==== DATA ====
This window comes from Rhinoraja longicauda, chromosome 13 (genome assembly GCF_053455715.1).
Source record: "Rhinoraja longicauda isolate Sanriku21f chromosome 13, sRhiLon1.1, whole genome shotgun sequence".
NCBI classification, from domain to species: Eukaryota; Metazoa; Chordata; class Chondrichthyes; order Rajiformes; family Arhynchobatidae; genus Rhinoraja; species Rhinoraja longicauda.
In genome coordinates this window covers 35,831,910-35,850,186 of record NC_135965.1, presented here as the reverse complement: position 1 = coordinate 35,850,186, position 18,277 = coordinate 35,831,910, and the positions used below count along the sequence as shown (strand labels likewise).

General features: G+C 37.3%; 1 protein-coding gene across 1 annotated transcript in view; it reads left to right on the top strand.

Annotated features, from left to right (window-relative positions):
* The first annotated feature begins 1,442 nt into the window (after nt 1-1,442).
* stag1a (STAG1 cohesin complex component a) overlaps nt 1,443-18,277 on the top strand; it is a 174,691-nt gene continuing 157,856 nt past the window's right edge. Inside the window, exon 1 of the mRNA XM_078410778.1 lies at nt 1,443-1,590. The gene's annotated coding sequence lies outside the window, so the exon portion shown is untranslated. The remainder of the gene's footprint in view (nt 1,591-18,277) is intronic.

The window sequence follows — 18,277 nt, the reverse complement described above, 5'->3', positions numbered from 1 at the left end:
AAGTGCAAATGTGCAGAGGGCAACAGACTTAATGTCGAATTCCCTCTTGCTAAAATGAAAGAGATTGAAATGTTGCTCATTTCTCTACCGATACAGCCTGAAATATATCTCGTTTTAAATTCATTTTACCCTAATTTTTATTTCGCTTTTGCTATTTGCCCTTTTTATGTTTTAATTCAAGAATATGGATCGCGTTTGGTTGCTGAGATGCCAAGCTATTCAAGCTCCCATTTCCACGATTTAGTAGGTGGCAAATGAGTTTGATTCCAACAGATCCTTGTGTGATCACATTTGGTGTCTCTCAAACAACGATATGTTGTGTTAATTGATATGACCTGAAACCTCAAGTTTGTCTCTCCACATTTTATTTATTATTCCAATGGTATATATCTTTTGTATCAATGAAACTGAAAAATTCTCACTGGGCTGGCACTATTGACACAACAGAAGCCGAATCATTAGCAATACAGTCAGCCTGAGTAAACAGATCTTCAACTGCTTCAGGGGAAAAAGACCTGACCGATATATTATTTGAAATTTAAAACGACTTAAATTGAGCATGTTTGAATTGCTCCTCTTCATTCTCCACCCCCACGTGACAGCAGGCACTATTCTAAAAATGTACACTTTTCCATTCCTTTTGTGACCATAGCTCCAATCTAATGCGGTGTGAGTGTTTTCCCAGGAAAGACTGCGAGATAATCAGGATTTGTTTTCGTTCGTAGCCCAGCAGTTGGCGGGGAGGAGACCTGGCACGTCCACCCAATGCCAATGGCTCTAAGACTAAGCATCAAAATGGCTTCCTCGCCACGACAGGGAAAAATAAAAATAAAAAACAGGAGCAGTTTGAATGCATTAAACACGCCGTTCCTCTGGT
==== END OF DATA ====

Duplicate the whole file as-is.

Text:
This window comes from Rhinoraja longicauda, chromosome 13 (genome assembly GCF_053455715.1).
Source record: "Rhinoraja longicauda isolate Sanriku21f chromosome 13, sRhiLon1.1, whole genome shotgun sequence".
NCBI classification, from domain to species: Eukaryota; Metazoa; Chordata; class Chondrichthyes; order Rajiformes; family Arhynchobatidae; genus Rhinoraja; species Rhinoraja longicauda.
In genome coordinates this window covers 35,831,910-35,850,186 of record NC_135965.1, presented here as the reverse complement: position 1 = coordinate 35,850,186, position 18,277 = coordinate 35,831,910, and the positions used below count along the sequence as shown (strand labels likewise).

General features: G+C 37.3%; 1 protein-coding gene across 1 annotated transcript in view; it reads left to right on the top strand.

Annotated features, from left to right (window-relative positions):
* The first annotated feature begins 1,442 nt into the window (after nt 1-1,442).
* stag1a (STAG1 cohesin complex component a) overlaps nt 1,443-18,277 on the top strand; it is a 174,691-nt gene continuing 157,856 nt past the window's right edge. Inside the window, exon 1 of the mRNA XM_078410778.1 lies at nt 1,443-1,590. The gene's annotated coding sequence lies outside the window, so the exon portion shown is untranslated. The remainder of the gene's footprint in view (nt 1,591-18,277) is intronic.

The window sequence follows — 18,277 nt, the reverse complement described above, 5'->3', positions numbered from 1 at the left end:
AAGTGCAAATGTGCAGAGGGCAACAGACTTAATGTCGAATTCCCTCTTGCTAAAATGAAAGAGATTGAAATGTTGCTCATTTCTCTACCGATACAGCCTGAAATATATCTCGTTTTAAATTCATTTTACCCTAATTTTTATTTCGCTTTTGCTATTTGCCCTTTTTATGTTTTAATTCAAGAATATGGATCGCGTTTGGTTGCTGAGATGCCAAGCTATTCAAGCTCCCATTTCCACGATTTAGTAGGTGGCAAATGAGTTTGATTCCAACAGATCCTTGTGTGATCACATTTGGTGTCTCTCAAACAACGATATGTTGTGTTAATTGATATGACCTGAAACCTCAAGTTTGTCTCTCCACATTTTATTTATTATTCCAATGGTATATATCTTTTGTATCAATGAAACTGAAAAATTCTCACTGGGCTGGCACTATTGACACAACAGAAGCCGAATCATTAGCAATACAGTCAGCCTGAGTAAACAGATCTTCAACTGCTTCAGGGGAAAAAGACCTGACCGATATATTATTTGAAATTTAAAACGACTTAAATTGAGCATGTTTGAATTGCTCCTCTTCATTCTCCACCCCCACGTGACAGCAGGCACTATTCTAAAAATGTACACTTTTCCATTCCTTTTGTGACCATAGCTCCAATCTAATGCGGTGTGAGTGTTTTCCCAGGAAAGACTGCGAGATAATCAGGATTTGTTTTCGTTCGTAGCCCAGCAGTTGGCGGGGAGGAGACCTGGCACGTCCACCCAATGCCAATGGCTCTAAGACTAAGCATCAAAATGGCTTCCTCGCCACGACAGGGAAAAATAAAAATAAAAAACAGGAGCAGTTTGAATGCATTAAACACGCCGTTCCTCTGGT